By Edward Nawotka, Editor-in-Chief
In today’s feature story, “Klopotek’s Berlin Publishers Forum Pushes Big Data, Lean Publishing,” consultant Aljoscha Walser advised German publishers to send their manuscripts to Bosnia, where German native-speakers will edit them for 38% less.
Certainly there might be a financial savings for publishers, but what are the risks? Bosnia, to focus on that country specifically, is notorious for pirating print books. Two prominent Turkish publishers I spoke to recently complained of finding pirated editions of their books, translated into Bosnian and published by a legitimate publishers, for sale at the Sarajevo airport.
If this happens with books that need to be translated, imagine what might happen if one sends along an original manuscript as a file to be edited? How much easier would this make the process of pirating the book be, should someone want to go ahead and do so.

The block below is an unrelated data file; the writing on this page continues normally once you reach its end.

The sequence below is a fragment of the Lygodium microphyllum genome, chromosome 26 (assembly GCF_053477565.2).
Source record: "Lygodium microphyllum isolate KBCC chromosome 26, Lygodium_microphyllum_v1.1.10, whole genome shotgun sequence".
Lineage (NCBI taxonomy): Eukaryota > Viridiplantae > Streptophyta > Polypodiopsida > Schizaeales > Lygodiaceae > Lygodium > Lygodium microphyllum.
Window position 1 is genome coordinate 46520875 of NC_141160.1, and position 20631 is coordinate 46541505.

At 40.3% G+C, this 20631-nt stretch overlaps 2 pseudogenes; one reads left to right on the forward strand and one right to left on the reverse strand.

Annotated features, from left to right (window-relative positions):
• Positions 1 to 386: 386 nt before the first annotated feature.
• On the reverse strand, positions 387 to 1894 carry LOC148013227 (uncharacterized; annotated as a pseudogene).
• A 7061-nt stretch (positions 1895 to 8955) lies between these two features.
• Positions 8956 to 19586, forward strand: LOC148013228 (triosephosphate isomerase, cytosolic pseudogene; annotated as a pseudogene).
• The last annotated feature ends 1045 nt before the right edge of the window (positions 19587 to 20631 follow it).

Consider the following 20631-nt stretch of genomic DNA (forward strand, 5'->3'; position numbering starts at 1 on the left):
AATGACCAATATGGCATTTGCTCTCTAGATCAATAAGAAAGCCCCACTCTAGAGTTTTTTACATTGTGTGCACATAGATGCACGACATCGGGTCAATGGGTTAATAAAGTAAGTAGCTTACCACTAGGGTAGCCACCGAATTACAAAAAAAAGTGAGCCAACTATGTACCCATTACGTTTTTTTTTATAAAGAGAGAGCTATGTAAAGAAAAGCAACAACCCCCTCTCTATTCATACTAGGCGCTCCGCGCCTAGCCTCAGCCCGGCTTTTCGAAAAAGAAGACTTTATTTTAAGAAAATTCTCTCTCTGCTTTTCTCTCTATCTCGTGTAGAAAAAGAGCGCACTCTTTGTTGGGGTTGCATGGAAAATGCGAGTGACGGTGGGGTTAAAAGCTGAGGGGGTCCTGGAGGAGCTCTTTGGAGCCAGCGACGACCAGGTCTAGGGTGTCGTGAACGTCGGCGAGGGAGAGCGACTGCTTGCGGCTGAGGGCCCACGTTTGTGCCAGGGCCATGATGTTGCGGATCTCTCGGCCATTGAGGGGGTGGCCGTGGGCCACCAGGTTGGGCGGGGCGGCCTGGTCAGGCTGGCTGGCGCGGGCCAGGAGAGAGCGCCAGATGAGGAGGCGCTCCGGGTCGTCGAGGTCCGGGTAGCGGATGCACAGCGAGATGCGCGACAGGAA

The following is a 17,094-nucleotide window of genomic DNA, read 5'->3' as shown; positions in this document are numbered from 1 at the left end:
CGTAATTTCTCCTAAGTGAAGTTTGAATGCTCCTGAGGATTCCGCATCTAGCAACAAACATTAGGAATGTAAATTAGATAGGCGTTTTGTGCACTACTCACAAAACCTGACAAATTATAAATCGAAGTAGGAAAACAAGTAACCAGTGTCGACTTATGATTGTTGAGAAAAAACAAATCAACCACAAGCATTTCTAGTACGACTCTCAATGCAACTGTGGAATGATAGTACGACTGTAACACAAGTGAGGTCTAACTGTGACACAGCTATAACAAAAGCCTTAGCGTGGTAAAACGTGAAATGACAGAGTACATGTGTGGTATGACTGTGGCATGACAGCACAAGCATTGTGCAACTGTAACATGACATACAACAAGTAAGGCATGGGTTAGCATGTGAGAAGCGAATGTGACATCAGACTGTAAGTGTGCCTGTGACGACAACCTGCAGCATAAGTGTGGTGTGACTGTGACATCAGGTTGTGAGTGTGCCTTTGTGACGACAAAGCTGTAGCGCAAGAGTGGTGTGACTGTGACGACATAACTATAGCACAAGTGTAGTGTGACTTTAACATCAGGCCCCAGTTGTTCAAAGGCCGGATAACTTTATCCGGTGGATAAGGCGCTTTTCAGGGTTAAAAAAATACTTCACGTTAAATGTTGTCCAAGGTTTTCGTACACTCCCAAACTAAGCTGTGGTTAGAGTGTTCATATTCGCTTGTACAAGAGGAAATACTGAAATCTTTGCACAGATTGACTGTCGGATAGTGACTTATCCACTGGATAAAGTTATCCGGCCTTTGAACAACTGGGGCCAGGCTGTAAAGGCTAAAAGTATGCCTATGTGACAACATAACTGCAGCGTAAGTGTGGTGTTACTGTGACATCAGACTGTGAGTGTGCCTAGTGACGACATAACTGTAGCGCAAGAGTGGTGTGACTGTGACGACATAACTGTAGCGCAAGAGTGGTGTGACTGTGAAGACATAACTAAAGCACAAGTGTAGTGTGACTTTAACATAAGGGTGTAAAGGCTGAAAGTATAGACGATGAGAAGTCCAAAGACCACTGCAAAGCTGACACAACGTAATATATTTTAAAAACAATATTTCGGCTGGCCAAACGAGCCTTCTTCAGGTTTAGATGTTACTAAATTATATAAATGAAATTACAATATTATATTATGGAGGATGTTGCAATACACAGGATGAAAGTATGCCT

Many English-language publishers outsource some editorial work, often copyediting, to India. But, again, piracy is a high risk, as English language books in foreign editions are among the most pirated books on the subcontinent.
It’s not a huge leap to make to find a corollary between outsourcing and the availability of those pirated editions.
Is the risk worth the potential cost savings? That decision is up to individual publishers. But when you factor in cultural differences and the different use of language, grammar and other factors, it might just tip the balance against outsourcing of editing jobs overseas.
Agree, disagree? Let us know what you think in the comments.